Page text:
Where does the carbon go? A model-data intercomparison of vegetation carbon allocation and turnover processes at two temperate forest free-air CO2 enrichment sites.

De Kauwe MG, Medlyn BE, Zaehle S, Walker AP, Dietze MC, Wang YP, Luo Y, Jain AK, El-Masri B, Hickler T, Wårlind D, Weng E, Parton WJ, Thornton PE, Wang S, Prentice IC, Asao S, Smith B, McCarthy HR, Iversen CM, Hanson PJ, Warren JM, Oren R, Norby RJ - New Phytol. (2014)

Response (elevated/ambient) of Net Primary Productivity (NPP), foliar biomass, whole-canopyspecific leaf area (SLA) and leaf area index (LAI) to CO2 enhancement at Duke (a) and OakRidge (b). The data shown are means over the years of the experimental measurements (Duke,1996–2005; Oak Ridge, 1998–2008), with error bars indicating interannual variability(± 1 SD). Foliage biomass and LAI data are means of the maximum value simulated/observedduring each year. SLA is calculated as whole-canopy LAI divided by foliage biomass. Observations areshown by the abbreviation ‘OBS’.
© Copyright Policy - open-access
Related In: Results  -  Collection

License
Show All Figures
getmorefigures.php?uid=PMC4260117&req=5

fig04: Response (elevated/ambient) of Net Primary Productivity (NPP), foliar biomass, whole-canopyspecific leaf area (SLA) and leaf area index (LAI) to CO2 enhancement at Duke (a) and OakRidge (b). The data shown are means over the years of the experimental measurements (Duke,1996–2005; Oak Ridge, 1998–2008), with error bars indicating interannual variability(± 1 SD). Foliage biomass and LAI data are means of the maximum value simulated/observedduring each year. SLA is calculated as whole-canopy LAI divided by foliage biomass. Observations areshown by the abbreviation ‘OBS’.
Mentions: Differences in model predictions of ambient LAI are discussed in Walker et al. (2014); here we focus on the predicted eCO2 effecton LAI. This effect depends, first, on the NPP enhancement; second, on the change in allocation ofNPP to foliage; and, third, on any change in specific leaf area (SLA) with eCO2. Fig.4 shows the observed and modelled responses of NPP, foliarbiomass, SLA and LAI to eCO2. Most models predict that eCO2 leads to anincrease in NPP, but there is a reduction in foliage allocation, such that the increase in foliagebiomass is less than the increase in NPP. These predictions are generally consistent with theobservations. The exception to this rule is ISAM at Oak Ridge, where foliage allocation increased,as explained above, leading to a larger response of foliage biomass than of NPP.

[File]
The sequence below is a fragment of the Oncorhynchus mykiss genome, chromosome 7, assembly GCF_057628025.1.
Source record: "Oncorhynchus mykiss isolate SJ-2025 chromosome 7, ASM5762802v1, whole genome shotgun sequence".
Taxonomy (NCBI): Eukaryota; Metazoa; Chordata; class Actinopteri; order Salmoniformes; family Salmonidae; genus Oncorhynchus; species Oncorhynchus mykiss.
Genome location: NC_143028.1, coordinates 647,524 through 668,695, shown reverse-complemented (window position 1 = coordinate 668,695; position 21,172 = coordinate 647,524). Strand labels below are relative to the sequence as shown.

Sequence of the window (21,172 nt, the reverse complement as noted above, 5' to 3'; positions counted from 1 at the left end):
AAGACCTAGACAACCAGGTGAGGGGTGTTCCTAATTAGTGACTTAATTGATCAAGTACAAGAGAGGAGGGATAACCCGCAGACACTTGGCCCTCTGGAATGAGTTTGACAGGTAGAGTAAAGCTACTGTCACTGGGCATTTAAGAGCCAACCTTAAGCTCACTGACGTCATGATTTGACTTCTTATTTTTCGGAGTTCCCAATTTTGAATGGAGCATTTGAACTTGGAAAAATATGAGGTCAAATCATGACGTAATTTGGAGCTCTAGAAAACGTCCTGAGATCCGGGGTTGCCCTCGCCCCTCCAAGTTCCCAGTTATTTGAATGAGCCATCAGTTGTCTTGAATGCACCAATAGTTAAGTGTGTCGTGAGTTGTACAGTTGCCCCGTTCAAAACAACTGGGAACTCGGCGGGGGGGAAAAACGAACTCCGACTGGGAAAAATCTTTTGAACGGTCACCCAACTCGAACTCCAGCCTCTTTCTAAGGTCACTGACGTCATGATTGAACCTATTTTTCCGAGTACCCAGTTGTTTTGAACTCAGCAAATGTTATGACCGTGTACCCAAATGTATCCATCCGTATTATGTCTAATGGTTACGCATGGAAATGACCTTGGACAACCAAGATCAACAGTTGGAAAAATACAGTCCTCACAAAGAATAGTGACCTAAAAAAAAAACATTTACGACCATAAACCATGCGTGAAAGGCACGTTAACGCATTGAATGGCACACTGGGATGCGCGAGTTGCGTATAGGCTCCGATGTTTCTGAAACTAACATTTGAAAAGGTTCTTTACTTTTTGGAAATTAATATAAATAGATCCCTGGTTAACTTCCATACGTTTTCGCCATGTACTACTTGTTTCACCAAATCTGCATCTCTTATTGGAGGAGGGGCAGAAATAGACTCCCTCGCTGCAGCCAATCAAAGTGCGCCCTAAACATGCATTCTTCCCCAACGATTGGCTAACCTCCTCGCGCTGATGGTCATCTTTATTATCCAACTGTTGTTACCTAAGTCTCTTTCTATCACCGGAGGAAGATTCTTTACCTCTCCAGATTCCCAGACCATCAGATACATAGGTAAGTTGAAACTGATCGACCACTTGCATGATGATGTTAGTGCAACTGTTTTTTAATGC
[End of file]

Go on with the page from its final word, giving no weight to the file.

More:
Bottom Line: Observed eCO2 effects on allocation were dynamic.Allocation schemes based on constant fractions or resource limitations performed less well, with some models having unintended outcomes.Our recommendations to reduce uncertainty include: use of allocation schemes constrained by biomass fractions; careful testing of allocation schemes; and synthesis of allocation and turnover data in terms of model parameters.

View Article: PubMed Central - PubMed

Affiliation: Department of Biological Sciences, Macquarie University, Sydney, New South Wales, 2109, Australia.

Show MeSH
Related in: MedlinePlus